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Quarters From One U.S. State and Year Could Be Worth $6,000. Are You a (Very Lucky) Accidental Collector? It's unclear if their creation was intentional, but they're worth a whole lot anyway.

By Amanda Breen

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JGI/Jamie Grill | Getty Images

Check your couch cushions or wherever you keep your spare change — because you just might be the owner of a very specific quarter from 2004 that's worth thousands of dollars.

That's right: Wisconsin state quarters from the 50 State Quarters Program display a limited-edition design that increases in value if there are noticeable variations in that design, according to coin collectors, Fox Business reported.

Related: Rare Penny Sells for $1.1 Million. Do You Have One? | Entrepreneur

So what are you looking for, exactly? The front of the coin shows a cow, a peeled husk of corn and a sliced wheel of cheese along with inscriptions denoting the state, the year Wisconsin joined the union (1848) and Wisconsin's state motto — the word "Forward."

Additionally, the specific coins in question have a small design anomaly that features an extra leaf, pointing up or down on the corn husk. Collectors are divided over if the difference was intentional.

"The normal cause would be metal shavings accidentally lodged in the die, creating a gouge from the coin striking action," Littleton Coin Company wrote on its website. "However, because roughly equal quantities exist of the two varieties, some experts speculate that the extra leaves were deliberately created by someone at the Denver Mint — as the odds of such a similar event occurring on the same location on two different dies are astronomical."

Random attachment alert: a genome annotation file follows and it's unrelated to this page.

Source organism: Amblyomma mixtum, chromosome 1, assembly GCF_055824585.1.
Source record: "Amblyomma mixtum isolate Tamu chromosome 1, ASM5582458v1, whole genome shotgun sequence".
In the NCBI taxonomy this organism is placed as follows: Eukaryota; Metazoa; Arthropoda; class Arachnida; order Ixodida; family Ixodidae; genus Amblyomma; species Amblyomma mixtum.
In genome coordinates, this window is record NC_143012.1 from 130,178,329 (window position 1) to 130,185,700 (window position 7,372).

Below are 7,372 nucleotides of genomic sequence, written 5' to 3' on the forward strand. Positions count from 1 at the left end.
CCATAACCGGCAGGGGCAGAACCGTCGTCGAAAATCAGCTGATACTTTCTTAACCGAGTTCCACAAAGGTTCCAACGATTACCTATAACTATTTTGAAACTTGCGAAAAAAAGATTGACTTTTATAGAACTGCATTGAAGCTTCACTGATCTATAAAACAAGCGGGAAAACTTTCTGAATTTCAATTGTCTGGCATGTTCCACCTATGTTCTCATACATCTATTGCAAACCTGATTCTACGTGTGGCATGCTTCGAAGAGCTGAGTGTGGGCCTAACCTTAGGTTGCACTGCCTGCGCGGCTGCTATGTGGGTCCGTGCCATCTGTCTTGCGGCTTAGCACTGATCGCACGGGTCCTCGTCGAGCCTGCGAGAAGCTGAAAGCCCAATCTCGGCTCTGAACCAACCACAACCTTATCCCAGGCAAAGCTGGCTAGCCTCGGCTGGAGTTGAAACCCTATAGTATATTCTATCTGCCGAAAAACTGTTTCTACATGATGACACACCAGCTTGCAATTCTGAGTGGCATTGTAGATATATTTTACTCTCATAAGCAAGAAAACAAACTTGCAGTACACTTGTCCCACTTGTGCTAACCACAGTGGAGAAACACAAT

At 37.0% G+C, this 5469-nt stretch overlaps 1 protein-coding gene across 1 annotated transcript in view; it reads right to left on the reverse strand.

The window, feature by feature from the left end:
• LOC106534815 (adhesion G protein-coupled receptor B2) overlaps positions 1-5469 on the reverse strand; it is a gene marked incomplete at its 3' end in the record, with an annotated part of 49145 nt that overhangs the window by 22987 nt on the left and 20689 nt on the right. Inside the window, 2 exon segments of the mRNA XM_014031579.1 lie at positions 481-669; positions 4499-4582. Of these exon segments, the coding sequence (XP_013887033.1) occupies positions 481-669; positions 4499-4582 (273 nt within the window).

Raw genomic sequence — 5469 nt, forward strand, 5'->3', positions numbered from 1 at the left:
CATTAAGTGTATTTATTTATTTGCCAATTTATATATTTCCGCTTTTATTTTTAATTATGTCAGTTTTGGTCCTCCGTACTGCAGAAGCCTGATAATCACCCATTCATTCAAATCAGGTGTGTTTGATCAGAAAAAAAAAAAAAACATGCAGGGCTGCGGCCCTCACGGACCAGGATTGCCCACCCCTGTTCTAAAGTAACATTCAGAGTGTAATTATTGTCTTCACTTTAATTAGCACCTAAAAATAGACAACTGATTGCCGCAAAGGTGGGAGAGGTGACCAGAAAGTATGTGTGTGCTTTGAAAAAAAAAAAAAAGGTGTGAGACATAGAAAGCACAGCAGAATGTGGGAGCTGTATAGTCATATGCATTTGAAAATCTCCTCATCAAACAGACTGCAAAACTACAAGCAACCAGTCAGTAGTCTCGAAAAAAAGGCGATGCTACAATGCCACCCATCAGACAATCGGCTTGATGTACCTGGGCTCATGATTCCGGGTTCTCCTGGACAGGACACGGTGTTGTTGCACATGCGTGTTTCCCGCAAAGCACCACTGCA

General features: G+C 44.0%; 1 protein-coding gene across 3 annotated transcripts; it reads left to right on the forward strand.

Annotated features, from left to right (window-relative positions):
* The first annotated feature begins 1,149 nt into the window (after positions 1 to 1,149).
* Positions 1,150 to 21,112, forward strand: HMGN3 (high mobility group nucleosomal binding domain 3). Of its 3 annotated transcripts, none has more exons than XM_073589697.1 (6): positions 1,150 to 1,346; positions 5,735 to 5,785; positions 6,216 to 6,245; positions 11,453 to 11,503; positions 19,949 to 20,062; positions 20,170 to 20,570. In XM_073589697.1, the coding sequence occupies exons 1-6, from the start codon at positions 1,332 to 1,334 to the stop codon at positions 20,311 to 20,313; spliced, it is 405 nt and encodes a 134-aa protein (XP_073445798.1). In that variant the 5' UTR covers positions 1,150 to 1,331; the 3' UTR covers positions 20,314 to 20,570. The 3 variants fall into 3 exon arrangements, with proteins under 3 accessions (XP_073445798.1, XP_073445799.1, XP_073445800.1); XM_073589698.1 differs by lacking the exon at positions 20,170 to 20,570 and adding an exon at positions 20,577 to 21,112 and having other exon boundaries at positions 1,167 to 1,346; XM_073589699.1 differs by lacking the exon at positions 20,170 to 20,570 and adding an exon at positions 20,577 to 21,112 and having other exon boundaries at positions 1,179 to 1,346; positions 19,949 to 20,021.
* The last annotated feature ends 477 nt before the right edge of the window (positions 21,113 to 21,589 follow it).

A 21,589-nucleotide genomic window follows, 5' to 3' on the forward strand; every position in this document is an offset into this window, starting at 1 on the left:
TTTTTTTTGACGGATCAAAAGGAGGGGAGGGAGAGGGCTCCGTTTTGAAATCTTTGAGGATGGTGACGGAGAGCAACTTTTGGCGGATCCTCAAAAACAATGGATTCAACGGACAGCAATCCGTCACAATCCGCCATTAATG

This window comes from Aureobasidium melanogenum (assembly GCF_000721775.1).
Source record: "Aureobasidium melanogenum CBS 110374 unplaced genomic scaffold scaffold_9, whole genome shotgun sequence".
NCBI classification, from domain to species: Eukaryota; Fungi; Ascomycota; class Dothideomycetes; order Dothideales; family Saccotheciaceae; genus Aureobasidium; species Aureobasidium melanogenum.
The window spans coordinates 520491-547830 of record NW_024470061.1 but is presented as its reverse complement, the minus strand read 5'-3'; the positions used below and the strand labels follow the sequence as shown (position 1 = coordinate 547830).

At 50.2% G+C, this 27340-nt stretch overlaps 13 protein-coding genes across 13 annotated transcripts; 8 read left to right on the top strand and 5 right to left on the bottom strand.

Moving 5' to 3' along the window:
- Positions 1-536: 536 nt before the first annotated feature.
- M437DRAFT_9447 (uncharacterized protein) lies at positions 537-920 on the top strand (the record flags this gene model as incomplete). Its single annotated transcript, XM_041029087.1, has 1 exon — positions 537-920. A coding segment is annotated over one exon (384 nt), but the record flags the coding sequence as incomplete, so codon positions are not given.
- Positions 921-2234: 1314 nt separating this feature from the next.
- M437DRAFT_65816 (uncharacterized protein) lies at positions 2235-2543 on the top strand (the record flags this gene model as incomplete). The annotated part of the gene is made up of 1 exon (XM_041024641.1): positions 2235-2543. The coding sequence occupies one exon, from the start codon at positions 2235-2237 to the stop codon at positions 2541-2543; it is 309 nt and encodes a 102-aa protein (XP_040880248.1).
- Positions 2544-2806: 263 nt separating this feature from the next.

Related: How the Official Coin Maker of 'Game of Thrones' and 'Lord of the Rings' Got Started

One of the 2004 Wisconsin quarters with an additional "low leaf" was auctioned for a record $6,000 in January 2020; one with an extra "high leaf" was auctioned for a record $2,530 in July 2006, per Fox Business.

Amanda Breen

Entrepreneur Staff

Senior Features Writer

Amanda Breen is a senior features writer at She is a graduate of Barnard College and received an MFA in writing at Columbia University, where she was a news fellow for the School of the Arts.

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